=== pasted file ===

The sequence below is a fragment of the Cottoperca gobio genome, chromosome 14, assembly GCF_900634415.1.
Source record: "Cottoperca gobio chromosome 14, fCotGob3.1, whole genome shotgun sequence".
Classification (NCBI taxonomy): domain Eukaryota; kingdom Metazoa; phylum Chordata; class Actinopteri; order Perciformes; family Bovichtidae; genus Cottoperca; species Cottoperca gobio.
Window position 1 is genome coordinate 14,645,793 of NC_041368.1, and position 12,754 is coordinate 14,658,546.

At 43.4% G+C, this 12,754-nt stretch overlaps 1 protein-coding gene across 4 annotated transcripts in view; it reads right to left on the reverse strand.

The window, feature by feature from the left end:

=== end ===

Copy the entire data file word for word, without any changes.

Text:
The sequence below is a fragment of the Cottoperca gobio genome, chromosome 14, assembly GCF_900634415.1.
Source record: "Cottoperca gobio chromosome 14, fCotGob3.1, whole genome shotgun sequence".
Classification (NCBI taxonomy): domain Eukaryota; kingdom Metazoa; phylum Chordata; class Actinopteri; order Perciformes; family Bovichtidae; genus Cottoperca; species Cottoperca gobio.
Window position 1 is genome coordinate 14,645,793 of NC_041368.1, and position 12,754 is coordinate 14,658,546.

At 43.4% G+C, this 12,754-nt stretch overlaps 1 protein-coding gene across 4 annotated transcripts in view; it reads right to left on the reverse strand.

The window, feature by feature from the left end: